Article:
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Mordecai Richier F/?/7 7t’T cKC/T croi%[c E12. iit’J HSII-\ c6iEr& 1’7 Benny, the War in Europe, and Myerson’s Daughter Bella When Benny was sent overseas in the autumn of 1941 his father, Mr. Garber, thought that if he had to give up one son to the army, it might as well be Benny who was a quiet boy, and who wouldn’t push where he shouldn’t; and Mrs. Garber thought: “my Benny, he’ll take care, he’ll watch out;” and Benny’s brother Abe thought “when he comes back, I’ll have a garage of my own, you bet, and I’ll be able to give him a job.” Benny wrote every week, and every week the Garbers sent him parcels full of good things that a Jewish boy should always have, like salami and pickled herring and shtrudel. The…show more content…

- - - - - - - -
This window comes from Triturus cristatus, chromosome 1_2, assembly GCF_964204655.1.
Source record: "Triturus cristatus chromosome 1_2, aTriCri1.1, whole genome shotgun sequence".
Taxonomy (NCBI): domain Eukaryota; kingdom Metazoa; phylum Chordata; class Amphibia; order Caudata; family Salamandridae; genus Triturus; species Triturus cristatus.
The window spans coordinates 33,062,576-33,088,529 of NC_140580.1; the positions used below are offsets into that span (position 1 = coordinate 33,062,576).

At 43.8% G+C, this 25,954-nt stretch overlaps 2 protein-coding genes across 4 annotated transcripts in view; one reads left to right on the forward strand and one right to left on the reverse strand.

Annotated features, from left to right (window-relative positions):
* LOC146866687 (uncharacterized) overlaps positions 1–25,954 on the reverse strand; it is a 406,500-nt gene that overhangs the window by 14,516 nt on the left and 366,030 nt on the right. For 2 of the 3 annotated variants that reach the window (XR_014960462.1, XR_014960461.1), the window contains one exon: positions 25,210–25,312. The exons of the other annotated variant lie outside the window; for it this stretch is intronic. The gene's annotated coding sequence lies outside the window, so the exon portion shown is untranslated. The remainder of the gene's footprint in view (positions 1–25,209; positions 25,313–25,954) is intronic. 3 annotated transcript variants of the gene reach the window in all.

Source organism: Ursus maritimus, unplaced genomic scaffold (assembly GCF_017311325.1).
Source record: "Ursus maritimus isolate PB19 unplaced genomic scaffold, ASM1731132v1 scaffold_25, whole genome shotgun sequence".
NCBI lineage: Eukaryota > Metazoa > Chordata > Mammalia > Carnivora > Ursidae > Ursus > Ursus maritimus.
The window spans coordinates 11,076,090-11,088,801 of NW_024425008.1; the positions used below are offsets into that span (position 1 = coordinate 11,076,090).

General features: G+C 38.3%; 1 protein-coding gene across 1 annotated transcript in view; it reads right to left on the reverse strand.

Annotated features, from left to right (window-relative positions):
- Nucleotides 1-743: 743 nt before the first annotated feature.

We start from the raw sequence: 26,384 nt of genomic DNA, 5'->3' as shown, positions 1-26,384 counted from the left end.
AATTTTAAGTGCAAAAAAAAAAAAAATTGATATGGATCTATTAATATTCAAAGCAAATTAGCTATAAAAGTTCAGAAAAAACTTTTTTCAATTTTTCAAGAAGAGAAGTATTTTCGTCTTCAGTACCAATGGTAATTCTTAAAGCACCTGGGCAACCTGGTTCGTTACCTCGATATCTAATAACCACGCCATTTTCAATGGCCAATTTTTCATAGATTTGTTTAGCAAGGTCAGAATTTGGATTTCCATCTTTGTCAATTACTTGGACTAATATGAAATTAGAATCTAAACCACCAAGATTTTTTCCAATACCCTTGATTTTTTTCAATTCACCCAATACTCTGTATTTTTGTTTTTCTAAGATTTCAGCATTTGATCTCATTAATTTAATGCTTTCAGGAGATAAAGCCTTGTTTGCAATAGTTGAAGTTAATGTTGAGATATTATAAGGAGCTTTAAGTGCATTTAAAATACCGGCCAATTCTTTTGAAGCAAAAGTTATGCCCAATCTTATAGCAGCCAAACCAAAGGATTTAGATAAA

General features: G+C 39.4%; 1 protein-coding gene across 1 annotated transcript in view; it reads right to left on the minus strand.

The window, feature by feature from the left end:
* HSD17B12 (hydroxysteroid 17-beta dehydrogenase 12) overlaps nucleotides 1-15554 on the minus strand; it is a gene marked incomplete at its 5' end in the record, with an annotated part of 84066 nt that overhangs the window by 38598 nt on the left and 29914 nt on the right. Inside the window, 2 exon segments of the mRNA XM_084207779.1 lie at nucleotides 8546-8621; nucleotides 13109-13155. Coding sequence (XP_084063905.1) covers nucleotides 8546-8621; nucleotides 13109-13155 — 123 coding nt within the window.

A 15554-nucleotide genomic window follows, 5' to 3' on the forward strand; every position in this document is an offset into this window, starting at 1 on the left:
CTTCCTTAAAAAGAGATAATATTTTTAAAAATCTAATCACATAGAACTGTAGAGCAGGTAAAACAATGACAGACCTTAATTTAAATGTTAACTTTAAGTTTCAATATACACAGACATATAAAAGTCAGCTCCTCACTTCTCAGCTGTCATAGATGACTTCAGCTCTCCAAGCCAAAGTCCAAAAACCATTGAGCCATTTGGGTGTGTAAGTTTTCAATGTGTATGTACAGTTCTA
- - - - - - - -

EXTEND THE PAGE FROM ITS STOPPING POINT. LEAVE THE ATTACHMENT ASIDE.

He had a glass-eye and when a player hesitated on a bet, he would take it out and polish it, a gesture that never failed to intimidate. His daugh­ ter, Bella, worked behind the counter. She had a club-foot and mousy hair and some more hair on her face, and although she was only twenty-six, it was generally supposed that she would end up an old maid. Anyway she was the one — the first one — who noticed that the war in Europe had changed Benny. And, as a matter of fact, the very first time he came into the store after his homecoming she said to him: “What’s wrong, Benny’? Are you afraid?” “I’m all right,” he said. Benny was a quiet boy. He was short and skinny with a long narrow face, a pulpy mouth that was somewhat crooked, and soft black eyes. He had big, conspicuous hands, Thich he preferred to keep out of sight in his pockets. In fact, he seemed to want to keep out of sight altogether and whenever possible, he stood behind a chair or in a light so that people wouldn’t notice him — and, noticing chase him away. When he had failed the ninth grade at Baron Byng High School, his class-master, a Mr. Perkins, had sent him home with a note saying: “Benjamin is not a student, but he has all the makings of a good citizen. He is honest and at­ tentive in class and a
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